I understand that Valentine's Day earnestly purports to bring couples closer together. Great idea, but let's be honest, how many of you have had fights on Valentine's Day because of Valentine's Day?
I certainly have had my share, usually when one of us in the relationship (namely me) didn't buy a nice enough gift or put in enough time planning a special "VDay" activity -- thus, transforming Valentine's Day from a romantic evening for two into a scene from the film "The War of the Roses."
Yep. Been there and done that. Many times. Including today. You see, my son has a doctor's appointment early tomorrow morning, which means that I can't drive all the way out to the suburbs to spend the night with my girlfriend. And so she says she is "a little irritated" with me, which is to say she's absolutely furious at me. There's no way to make it up to her, either. I can't do Valentine's Day on the 15th or the 16th. The nature of Valentine's Day is such that you have to do something, it has to be good enough for your significant other to accept, and it has to be on the 14th. Nothing less will do.

Perhaps I'm just an unromantic sourpuss. But what, exactly, is romantic about compulsion? What should I find joyful about a holiday that oftentimes inspires within me little more than dread, frustration, and shame?

If we as a society absolutely must celebrate Valentine's Day, fine. But let's not take it so seriously. Let's respect the opinions of those who don't care for it. Let's realize that love is just as worthy of celebration on the other 364 days of the year as it is on February 14th. And let's not let a day that purports to bring us together become one that drives resentful wedges between us instead.

Tuesday, February 07, 2012

The Menil's Byzantine Frescoes are going back home

A couple of weekends ago, my girlfriend and I went to the Menil (she had never been and I hadn't been in years) to look at the artwork. We then walked over to the Byzantine Fresco Chapel to see the restored thirteenth-century Greek Cypriot frescoes on exhibit there. I'm glad we got to see them when we did, because they are leaving Houston soon:
In 1987, the Menil Foundation and the Church of Cyprus reached an agreement. De Menil, the parties agreed, did not own the frescoes, but had acquired them and restored them on behalf of the Church of Cyprus. By then, the de Menils and their backers (including former President George H.W. Bush) had spent $1.75 million to save the frescoes. In exchange, the church agreed, it would allow them to reside for 20 years in Houston, where the Menil Foundation would show them in a chapel consecrated as an Eastern Orthodox church. That 20-year clock began ticking on Jan. 1, 1992.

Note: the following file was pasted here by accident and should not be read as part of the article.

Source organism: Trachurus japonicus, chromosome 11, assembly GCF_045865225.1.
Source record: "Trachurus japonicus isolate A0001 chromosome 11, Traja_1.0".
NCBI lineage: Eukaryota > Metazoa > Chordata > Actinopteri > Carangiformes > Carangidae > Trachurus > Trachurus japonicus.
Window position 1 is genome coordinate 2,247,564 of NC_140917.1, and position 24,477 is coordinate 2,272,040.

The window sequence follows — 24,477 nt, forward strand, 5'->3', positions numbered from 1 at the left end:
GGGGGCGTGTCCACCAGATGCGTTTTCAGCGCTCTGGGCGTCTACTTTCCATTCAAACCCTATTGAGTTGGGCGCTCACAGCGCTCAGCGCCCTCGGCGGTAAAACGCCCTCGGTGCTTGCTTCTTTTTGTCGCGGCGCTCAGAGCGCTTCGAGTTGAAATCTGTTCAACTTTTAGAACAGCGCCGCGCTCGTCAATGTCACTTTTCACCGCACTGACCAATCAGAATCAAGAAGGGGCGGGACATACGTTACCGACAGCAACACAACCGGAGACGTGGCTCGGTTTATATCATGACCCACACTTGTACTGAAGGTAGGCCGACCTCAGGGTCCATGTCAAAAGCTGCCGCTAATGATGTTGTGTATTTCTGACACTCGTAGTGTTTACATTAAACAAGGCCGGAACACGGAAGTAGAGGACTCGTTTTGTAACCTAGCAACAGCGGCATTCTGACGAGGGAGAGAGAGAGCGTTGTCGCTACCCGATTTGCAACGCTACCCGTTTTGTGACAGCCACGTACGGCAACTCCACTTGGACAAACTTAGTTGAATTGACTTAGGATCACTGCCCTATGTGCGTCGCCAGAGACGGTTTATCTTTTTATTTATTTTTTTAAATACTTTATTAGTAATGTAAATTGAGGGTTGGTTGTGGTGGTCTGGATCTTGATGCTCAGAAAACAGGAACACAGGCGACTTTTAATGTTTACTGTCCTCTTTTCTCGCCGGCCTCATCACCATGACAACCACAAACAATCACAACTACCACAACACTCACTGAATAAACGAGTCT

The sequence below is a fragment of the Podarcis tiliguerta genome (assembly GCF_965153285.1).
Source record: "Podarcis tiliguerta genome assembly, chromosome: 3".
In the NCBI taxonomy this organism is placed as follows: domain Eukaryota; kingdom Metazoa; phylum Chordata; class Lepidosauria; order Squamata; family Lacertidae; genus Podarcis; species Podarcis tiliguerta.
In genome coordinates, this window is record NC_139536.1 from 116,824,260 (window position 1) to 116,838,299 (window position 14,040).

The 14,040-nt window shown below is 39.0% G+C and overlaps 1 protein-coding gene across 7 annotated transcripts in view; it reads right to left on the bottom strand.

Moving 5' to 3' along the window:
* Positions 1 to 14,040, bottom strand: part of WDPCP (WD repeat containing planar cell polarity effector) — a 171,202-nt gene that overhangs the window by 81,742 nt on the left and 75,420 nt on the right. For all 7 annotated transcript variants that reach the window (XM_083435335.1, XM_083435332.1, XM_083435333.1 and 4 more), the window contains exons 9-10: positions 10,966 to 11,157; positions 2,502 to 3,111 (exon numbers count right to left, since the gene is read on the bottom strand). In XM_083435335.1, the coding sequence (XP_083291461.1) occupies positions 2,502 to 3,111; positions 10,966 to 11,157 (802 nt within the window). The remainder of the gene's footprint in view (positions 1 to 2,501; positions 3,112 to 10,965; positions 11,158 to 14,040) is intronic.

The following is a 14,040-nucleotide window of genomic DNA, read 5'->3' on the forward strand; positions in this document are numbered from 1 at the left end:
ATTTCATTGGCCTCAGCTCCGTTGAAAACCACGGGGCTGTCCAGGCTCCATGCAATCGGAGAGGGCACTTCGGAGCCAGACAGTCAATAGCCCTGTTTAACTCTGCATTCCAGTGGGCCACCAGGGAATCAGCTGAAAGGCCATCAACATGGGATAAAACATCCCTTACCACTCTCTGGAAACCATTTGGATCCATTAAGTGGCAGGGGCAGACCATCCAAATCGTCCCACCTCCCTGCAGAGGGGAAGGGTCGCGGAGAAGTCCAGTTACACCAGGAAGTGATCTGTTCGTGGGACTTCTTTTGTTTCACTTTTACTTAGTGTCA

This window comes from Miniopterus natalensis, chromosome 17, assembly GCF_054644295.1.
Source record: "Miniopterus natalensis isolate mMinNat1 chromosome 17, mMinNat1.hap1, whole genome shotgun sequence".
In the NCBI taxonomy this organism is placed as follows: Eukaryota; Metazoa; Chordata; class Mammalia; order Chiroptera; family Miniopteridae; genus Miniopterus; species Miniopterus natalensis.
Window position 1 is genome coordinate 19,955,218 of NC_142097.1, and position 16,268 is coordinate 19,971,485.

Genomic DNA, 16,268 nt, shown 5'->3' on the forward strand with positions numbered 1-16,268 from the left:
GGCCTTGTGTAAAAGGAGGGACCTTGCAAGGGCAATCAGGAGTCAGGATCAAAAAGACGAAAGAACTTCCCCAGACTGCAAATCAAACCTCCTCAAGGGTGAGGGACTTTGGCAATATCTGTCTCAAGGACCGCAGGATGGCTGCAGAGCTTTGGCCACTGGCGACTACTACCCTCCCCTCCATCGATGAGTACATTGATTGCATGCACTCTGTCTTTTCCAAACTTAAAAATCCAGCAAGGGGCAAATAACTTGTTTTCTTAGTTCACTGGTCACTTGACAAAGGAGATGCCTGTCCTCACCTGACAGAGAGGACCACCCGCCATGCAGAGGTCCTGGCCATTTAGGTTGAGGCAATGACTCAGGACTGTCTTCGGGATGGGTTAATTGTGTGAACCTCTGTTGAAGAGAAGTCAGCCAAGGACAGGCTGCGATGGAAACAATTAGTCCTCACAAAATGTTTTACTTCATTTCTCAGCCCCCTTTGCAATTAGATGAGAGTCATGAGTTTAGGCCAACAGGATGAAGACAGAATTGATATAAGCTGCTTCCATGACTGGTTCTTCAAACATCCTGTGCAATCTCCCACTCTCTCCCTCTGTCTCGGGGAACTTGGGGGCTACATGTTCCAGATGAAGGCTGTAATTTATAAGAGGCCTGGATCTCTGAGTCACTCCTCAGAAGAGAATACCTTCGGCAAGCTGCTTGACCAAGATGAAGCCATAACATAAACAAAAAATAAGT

The frescoes were looted from a Cypriot church shortly after Turkey invaded the island in 1974. Dominique de Menil discovered the frescoes in 1984. She realized that the people selling the frescoes weren't being honest about their provenance, but decided to purchase them anyway in order to preserve them. She discovered that the Church of Cyprus was the rightful owner of the frescoes, and reached the agreement with them described above. The frescoes were then restored and placed in the building designed by her son, Fran├žois:
In a book about the painted churches of Cyprus, he found photos that inspired him - photos, oddly, of newer structures sometimes built around the ancient chapels to protect them.

That's it, he thought: There should be a modern building around an interior "chapel" that holds the frescoes.

The building's exterior would be the modern protective shell, boxy and heavy-looking, with stone at the base (a nod to Cyprus) and rough, modern concrete above. Inside that box, he designed a black steel box, lit from above by skylights. And inside the steel box, he designed a "chapel," an arching, domed metal frame that holds the Christ fresco at the dome and Mary at the apse. But where the original chapel's walls would have been completely covered, top to bottom, with yet more frescoes, these walls were made of frosted glass.
The chapel opened in 1997. After March 4th, the chapel will be closed, and the frescoes removed and returned to Cyprus for eventual display (the chapel from which the frescoes were originally taken lies on the Turkish-controlled side of the island, so they won't be returning there). The metal frame that holds the frescoes will be dismantled as well, and the building will be repurposed.

I admit that I wasn't aware of the history behind the frescoes, or that their exhibition here in Houston was meant to be temporary. And while I'm sad to see them leave, it makes me happy to know the role the Menil Foundation, as well as the city as a whole, played in restoring, preserving, and repatriating these priceless medieval works of art.

If you haven't seen them yet, you have three and a half weeks to do so. Go check them out.